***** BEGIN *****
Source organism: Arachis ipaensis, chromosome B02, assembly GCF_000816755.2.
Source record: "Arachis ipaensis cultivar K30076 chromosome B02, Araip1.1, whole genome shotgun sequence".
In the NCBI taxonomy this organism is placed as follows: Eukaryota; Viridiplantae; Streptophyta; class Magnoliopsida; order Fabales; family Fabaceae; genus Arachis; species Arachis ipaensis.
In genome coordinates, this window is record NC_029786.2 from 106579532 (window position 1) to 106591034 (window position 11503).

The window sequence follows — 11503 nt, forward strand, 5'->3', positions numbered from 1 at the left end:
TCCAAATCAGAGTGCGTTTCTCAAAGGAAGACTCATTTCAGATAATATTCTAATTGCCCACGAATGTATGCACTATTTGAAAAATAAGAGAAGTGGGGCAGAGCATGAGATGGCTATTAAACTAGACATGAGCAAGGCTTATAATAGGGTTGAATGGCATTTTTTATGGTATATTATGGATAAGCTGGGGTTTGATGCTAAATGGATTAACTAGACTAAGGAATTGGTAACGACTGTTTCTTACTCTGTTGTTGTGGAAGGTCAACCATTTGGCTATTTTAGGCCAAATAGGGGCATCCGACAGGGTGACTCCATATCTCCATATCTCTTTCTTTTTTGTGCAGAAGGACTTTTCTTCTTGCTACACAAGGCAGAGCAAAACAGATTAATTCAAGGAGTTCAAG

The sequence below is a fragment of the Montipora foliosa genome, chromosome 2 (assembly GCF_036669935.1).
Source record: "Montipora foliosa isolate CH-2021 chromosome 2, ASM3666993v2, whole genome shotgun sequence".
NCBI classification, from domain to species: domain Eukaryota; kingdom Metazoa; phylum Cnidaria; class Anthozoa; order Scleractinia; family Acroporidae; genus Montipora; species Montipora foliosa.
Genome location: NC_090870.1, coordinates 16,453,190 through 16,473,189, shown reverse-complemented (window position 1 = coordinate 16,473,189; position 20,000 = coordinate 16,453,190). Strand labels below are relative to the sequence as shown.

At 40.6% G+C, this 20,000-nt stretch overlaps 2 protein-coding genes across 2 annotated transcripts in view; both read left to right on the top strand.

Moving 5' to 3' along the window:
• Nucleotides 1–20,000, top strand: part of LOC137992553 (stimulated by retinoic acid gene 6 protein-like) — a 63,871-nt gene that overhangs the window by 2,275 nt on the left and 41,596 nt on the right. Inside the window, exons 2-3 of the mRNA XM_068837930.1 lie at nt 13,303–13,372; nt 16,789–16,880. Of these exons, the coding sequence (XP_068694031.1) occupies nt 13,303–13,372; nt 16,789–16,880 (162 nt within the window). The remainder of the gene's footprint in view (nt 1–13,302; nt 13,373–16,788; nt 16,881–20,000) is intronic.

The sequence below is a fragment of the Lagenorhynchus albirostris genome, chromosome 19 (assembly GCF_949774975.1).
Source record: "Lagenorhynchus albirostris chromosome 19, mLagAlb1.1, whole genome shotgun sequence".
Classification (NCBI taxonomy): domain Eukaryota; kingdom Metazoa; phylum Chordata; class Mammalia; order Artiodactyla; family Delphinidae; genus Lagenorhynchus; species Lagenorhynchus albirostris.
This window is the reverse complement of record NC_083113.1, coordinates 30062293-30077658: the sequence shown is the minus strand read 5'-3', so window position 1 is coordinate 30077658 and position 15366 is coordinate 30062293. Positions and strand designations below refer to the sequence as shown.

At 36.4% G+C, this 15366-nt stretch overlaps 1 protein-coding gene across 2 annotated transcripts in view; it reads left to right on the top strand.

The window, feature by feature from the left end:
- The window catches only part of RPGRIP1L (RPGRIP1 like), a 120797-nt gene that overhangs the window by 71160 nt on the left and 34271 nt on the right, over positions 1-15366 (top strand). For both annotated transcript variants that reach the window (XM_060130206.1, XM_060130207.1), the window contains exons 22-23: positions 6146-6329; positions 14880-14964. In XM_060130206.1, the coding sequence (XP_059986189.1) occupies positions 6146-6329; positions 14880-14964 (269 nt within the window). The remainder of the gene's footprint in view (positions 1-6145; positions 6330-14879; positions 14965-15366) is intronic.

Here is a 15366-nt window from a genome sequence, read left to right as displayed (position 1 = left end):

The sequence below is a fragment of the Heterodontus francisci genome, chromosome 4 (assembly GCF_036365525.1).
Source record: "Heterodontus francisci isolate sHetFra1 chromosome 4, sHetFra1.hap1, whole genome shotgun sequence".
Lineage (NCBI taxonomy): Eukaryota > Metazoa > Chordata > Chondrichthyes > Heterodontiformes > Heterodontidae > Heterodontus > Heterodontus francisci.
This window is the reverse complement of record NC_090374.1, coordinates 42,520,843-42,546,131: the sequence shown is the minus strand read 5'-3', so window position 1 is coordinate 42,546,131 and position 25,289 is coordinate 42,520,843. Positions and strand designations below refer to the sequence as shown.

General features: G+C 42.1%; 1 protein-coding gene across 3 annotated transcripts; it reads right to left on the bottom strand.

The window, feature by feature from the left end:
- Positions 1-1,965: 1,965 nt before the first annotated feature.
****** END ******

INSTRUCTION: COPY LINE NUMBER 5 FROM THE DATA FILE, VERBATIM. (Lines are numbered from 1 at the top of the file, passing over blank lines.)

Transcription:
The window sequence follows — 11503 nt, forward strand, 5'->3', positions numbered from 1 at the left end: